(Part 1)

The other assumption Ted Neward said he was questioning these days (at least, the other one I want to comment on) is that strongly typed languages are likely to be more efficient, because they give the compiler or VM more information that can be used to optimize things.

That may well be true. But I think the gap between the two is surely narrowing, to the point where (combined with increases in hardware speed) it’s usually a non-issue.

Untyped languages can be really fast. Check out all the cool Smalltalk things in Alan Kay’s keynote at ETech. I’ve been trying to find the time to start serious work on an app I want to write. As part of trying to decide what language to write it in, I’ve written essentially the same program in ObC/Cocoa, Java, and RubyCocoa. The ObC version is fastest, but not by much, and the Java and RubyCocoa versions perform almost identically.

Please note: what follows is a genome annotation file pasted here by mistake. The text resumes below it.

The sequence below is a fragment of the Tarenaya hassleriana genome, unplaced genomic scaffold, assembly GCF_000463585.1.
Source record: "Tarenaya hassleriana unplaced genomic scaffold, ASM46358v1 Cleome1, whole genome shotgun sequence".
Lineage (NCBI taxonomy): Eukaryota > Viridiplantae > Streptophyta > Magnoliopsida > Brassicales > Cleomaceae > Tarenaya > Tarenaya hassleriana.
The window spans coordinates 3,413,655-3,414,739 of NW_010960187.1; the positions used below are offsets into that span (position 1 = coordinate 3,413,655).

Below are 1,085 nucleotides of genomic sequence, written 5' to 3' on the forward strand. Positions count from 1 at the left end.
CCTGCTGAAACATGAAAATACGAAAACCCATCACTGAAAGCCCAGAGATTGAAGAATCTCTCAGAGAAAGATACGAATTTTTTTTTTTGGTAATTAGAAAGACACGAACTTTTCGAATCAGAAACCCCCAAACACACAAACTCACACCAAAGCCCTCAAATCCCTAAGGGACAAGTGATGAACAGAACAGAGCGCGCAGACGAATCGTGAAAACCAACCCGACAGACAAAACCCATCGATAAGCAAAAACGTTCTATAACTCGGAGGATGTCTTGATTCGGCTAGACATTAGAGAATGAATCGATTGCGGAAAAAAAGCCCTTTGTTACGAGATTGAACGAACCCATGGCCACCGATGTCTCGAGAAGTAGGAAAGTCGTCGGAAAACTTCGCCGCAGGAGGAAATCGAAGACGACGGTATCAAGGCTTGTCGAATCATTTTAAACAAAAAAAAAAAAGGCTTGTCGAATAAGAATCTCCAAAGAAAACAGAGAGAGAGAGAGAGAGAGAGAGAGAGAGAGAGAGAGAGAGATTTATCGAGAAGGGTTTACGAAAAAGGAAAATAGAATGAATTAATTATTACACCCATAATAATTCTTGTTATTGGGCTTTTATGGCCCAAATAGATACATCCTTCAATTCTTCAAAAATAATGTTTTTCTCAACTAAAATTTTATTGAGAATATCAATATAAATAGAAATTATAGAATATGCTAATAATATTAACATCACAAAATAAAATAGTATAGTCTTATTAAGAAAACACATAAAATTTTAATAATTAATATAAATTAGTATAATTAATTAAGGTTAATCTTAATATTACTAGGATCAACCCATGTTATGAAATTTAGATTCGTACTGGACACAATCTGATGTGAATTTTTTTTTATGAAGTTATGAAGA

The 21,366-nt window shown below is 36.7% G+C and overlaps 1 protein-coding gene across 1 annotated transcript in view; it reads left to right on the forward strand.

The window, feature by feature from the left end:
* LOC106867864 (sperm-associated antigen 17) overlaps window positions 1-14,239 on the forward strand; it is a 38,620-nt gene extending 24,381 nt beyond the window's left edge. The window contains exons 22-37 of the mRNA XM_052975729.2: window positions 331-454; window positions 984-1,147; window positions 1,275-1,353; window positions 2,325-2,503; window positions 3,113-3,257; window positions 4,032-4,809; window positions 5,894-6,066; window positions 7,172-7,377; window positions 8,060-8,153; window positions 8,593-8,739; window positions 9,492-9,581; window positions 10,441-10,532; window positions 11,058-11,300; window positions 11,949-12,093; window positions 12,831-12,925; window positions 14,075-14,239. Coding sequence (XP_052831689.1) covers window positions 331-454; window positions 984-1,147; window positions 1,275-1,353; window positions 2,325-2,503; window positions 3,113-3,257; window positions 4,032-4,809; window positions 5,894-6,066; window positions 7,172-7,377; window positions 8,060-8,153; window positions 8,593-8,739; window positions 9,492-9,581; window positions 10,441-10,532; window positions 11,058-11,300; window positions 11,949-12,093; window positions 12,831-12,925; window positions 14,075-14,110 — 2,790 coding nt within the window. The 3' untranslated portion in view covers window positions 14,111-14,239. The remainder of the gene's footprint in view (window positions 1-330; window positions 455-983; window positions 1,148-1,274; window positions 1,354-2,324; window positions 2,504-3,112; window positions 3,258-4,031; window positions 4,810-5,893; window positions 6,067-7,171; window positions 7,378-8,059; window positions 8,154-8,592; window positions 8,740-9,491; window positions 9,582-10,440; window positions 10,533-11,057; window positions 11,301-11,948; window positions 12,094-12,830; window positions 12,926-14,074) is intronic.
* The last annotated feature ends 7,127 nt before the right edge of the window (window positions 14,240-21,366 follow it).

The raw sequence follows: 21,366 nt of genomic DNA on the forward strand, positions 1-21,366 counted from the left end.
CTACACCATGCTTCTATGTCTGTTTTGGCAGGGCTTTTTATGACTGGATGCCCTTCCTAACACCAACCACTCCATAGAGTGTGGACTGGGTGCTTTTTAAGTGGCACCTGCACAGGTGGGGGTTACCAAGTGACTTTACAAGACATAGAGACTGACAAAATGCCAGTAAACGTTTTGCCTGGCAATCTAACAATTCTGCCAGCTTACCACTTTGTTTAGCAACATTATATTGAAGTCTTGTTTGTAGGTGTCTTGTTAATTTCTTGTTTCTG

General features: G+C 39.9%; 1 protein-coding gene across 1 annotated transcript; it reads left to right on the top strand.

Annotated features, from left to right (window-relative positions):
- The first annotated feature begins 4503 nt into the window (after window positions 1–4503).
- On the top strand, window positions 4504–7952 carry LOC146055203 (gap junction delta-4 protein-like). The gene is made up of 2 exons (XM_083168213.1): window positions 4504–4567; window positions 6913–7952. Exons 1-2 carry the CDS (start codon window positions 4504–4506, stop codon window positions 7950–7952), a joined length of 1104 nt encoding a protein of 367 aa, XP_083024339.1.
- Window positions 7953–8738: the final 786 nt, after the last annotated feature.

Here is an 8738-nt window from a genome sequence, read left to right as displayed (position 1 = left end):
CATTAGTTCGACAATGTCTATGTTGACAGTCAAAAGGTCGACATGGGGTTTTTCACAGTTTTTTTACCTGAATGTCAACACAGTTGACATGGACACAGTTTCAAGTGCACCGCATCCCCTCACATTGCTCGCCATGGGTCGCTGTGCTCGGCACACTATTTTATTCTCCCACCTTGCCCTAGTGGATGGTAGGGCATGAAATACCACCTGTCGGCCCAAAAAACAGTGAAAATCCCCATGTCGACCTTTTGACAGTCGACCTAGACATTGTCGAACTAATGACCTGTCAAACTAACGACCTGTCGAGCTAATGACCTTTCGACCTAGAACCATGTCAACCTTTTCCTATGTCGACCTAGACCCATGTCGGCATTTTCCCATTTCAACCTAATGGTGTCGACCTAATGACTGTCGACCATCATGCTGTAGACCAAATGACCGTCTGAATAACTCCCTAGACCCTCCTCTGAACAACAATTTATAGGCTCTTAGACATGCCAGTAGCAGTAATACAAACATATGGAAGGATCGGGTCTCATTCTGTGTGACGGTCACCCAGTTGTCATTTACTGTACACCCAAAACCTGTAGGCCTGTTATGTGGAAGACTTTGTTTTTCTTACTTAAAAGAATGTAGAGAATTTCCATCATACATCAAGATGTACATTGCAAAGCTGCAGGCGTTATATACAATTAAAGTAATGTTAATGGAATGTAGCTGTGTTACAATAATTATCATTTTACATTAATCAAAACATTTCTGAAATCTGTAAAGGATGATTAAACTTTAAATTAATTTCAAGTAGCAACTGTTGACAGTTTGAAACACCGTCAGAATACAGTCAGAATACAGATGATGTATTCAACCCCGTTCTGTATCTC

It’s also interesting to reflect that the technology in Hotspot that makes modern Java pretty fast originated in attempts to make Self run fast, and Self is as dynamically typed as a language can be.

The history of programming language optimization is mostly the same story repeating. Languages include features and constructs designed to help the runtime system be efficient. And then implementation technology advances, and those same things that once helped the compiler generate fast code are suddenly inhibiting that process. I wonder whether the same thing will happen with static typing?

(Part 3)